The last load was ready to go down (turns out there were twelve barges, total, involved!) and the tow captain said we could tie to their barges, but he wouldn't take responsibility for any damage done to the boats on the trip down. The lockmaster, who had deferred to the captain on this decision, seemed to feel it would be best for us to tie to the barges rather than to the lock wall opposite them...so we tied up to the barges.
You know, here we are 5,500 miles or more into our trip and you'd think we might have experienced just about all you could on the water during that time. This was the first time, though that we've tied to a barge in a lock. Here's a picture of the tow, the Show Me State, as it entered the lock chamber...and a shot of our boats tied up to the barges.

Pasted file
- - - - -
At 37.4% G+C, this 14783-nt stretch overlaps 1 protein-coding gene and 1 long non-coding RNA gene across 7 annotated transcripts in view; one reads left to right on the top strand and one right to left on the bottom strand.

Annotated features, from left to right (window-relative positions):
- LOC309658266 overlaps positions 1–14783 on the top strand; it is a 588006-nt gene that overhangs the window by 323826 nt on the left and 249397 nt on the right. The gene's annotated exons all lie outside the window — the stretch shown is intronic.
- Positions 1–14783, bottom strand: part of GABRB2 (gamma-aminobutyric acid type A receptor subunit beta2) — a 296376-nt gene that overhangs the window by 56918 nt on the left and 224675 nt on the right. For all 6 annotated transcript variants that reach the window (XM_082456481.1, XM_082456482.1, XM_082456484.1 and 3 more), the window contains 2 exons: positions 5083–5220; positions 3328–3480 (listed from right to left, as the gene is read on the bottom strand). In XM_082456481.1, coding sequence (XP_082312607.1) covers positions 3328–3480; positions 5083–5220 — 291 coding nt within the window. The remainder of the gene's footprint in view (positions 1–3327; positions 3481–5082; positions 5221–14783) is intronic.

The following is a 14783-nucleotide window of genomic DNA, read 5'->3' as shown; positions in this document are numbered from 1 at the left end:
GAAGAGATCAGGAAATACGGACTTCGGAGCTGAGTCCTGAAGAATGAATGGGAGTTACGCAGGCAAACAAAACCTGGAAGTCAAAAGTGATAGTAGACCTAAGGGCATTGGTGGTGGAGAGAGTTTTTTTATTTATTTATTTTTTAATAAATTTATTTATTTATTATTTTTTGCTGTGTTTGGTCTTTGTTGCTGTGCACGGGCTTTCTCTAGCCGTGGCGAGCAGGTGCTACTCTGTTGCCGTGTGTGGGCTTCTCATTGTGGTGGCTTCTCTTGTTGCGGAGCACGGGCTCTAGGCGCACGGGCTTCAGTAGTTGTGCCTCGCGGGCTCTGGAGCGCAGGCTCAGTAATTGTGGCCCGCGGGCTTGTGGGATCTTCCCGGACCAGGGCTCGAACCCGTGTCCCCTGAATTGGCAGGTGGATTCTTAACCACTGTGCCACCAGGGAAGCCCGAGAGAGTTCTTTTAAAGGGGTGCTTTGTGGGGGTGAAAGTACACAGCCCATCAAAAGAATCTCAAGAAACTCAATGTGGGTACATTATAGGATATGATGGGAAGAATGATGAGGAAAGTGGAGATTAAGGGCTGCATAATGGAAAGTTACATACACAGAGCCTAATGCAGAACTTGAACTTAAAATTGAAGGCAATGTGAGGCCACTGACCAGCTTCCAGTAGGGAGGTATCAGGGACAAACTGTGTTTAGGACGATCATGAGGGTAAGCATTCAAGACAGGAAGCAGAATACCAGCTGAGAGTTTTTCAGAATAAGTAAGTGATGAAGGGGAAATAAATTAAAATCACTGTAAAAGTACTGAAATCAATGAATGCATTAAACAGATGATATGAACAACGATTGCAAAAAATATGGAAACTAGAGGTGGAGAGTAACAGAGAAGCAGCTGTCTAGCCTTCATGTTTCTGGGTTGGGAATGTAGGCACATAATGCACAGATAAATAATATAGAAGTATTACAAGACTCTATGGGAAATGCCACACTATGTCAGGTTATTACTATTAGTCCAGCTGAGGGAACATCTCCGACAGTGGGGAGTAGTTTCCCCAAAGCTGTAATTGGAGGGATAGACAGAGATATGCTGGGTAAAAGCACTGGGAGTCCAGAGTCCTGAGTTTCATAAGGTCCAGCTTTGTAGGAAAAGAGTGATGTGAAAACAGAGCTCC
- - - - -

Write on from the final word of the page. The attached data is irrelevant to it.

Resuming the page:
With that little adventure under our belt we made our way down to the Joliet town dock and tied up with Our Turn and two other boats for the night. By this time...it was raining pretty hard.
Saturday, September 13 - Rain, rain... and more rain.
The bridge just below our tie up in Joliet didn't open until 8:30AM, so we had plenty of time to ready for the day. Overnight a good bit of rain had fallen and the current on the river...and the resulting debris...had picked up considerably. In fact, we had another log jam behind the boat this morning! We're learning all the time. Now we know to bow-in to the current, no matter what! We were going down to Heritage Harbor Marina in Ottawa, IL, today, about a 50 mile trip. Our Turn was going the same way so we decided to travel together since the locks would control our pace anyway. Our Turn had picked up something on their props during the Lockport Lock incident and was running a little slower than usual so we led the way.